Best Practices for Mastering Nonprofit Financial Statements

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Your nonprofit financial statements keep donors informed about where money is going and how it’s being divided between different categories. There are four financial statements for nonprofits to use to track finances:

  • Balance sheet
  • Statement of activities
  • Cash flow statement
  • Functional expense report

In this post, we go over each financial statement, review its primary purpose and suggest areas of improvement. Unlike for-profit organizations, your statements don’t need to focus on how much money you’ve made. Rather, the goal is to be transparent for donors and regulatory bodies, and to demonstrate that you’re managing all funds responsibly.

Balance Sheet

Another name for this financial report is “statement of financial position.” The balance sheet for your nonprofit organization shows the relationship between its assets and liabilities — or, the amount that your nonprofit owns compared to what it owes.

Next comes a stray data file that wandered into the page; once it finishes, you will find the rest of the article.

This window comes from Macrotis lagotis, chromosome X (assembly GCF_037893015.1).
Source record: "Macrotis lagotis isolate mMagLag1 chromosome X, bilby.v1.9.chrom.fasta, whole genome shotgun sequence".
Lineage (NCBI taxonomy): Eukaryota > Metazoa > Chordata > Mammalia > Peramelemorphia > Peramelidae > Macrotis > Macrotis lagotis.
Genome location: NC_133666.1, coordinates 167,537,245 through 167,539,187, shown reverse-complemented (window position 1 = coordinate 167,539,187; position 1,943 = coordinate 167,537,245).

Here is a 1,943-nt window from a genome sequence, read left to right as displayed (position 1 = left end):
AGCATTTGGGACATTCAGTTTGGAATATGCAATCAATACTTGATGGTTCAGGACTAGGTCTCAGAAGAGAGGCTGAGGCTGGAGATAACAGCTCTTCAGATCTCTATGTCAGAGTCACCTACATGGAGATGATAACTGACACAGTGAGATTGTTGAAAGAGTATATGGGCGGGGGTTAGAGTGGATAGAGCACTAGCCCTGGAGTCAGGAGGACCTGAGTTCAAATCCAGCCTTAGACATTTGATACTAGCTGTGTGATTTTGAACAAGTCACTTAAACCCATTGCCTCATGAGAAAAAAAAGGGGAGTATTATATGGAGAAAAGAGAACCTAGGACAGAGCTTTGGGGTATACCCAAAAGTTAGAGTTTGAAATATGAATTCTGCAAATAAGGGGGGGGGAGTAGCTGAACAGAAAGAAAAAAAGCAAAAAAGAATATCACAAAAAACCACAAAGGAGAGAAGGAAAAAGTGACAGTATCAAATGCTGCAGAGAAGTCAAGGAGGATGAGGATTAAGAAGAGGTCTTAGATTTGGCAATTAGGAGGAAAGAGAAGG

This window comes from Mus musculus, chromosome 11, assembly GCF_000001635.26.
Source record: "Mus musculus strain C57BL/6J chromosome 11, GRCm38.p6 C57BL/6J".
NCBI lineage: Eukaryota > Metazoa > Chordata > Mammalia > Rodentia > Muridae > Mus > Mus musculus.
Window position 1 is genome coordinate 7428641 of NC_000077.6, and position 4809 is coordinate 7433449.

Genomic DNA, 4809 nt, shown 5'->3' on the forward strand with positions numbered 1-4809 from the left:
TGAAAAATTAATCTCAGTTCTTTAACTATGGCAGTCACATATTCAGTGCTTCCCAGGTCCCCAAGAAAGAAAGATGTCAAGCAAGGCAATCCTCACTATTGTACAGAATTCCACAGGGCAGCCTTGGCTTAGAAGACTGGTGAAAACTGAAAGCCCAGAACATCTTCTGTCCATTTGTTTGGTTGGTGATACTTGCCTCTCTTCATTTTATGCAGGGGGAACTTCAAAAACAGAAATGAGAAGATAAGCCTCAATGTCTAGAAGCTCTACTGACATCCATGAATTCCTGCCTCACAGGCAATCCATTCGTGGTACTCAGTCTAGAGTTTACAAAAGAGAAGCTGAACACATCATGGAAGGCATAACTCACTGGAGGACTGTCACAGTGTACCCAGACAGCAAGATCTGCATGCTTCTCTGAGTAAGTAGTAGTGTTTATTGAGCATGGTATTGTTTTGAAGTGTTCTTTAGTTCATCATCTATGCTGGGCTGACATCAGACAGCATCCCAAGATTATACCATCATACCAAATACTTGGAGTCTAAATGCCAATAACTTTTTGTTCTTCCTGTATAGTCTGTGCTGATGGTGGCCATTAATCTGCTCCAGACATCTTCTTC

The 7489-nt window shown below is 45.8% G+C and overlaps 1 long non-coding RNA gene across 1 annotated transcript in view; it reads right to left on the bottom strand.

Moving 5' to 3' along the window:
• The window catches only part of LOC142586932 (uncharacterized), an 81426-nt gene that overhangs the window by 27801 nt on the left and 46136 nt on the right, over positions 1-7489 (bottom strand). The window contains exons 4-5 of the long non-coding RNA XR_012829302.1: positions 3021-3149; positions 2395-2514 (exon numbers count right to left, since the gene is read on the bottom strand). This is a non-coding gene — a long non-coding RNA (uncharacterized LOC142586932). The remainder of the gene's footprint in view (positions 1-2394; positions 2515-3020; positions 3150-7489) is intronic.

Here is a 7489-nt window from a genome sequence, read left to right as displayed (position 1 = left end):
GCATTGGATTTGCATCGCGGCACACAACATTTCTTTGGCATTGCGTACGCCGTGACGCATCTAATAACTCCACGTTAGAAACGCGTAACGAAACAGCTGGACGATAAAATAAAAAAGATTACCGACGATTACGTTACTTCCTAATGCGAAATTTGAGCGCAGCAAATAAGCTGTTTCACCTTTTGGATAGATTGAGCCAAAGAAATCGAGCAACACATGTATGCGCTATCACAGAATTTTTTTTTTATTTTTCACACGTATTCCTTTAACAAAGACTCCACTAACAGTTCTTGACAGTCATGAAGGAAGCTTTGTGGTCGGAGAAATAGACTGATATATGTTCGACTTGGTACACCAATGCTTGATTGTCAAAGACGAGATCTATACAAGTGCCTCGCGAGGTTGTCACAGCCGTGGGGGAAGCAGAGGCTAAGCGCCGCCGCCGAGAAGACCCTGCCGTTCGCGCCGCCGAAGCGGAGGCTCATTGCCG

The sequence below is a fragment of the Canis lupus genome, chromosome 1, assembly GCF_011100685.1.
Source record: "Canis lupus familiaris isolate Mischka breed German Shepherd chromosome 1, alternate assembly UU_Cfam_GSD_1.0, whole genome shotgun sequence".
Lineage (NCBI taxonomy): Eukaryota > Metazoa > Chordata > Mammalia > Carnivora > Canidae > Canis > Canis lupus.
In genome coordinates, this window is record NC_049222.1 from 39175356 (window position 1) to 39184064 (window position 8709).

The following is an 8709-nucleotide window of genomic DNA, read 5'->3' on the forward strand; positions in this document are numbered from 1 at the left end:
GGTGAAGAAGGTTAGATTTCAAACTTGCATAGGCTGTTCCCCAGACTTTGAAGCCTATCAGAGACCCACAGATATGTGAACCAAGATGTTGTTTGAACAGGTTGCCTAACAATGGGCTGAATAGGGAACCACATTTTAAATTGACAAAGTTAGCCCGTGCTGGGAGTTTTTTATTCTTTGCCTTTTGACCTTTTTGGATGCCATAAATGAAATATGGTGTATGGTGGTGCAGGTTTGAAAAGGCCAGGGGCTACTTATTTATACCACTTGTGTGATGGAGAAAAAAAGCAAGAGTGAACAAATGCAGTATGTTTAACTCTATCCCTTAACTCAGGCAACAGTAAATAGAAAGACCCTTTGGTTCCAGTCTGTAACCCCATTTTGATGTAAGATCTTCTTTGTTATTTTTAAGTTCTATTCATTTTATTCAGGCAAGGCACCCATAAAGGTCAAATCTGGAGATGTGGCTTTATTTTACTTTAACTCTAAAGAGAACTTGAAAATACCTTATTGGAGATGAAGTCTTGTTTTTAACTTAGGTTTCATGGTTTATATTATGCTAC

By keeping track of the balance between your organization’s assets and liabilities, you’re equipped to make good financial decisions for your organization’s future. Let’s look more specifically at each category.

A nonprofit organization’s assets may include cash, property and investments. By contrast, nonprofit liabilities include any type of financial obligation, such as credit cards, mortgages or other loans.

For a nonprofit’s balance sheet to balance, its assets must be equal to its liabilities plus net assets. Net assets vary from assets because they represent what’s left after you subtract an organization’s liabilities from its assets.

Your nonprofit’s balance sheet must continually be updated so it accurately represents your organization’s financial health at any given point in time. Comparing current and past balance sheets can show you how healthy and stable your nonprofit’s finances are.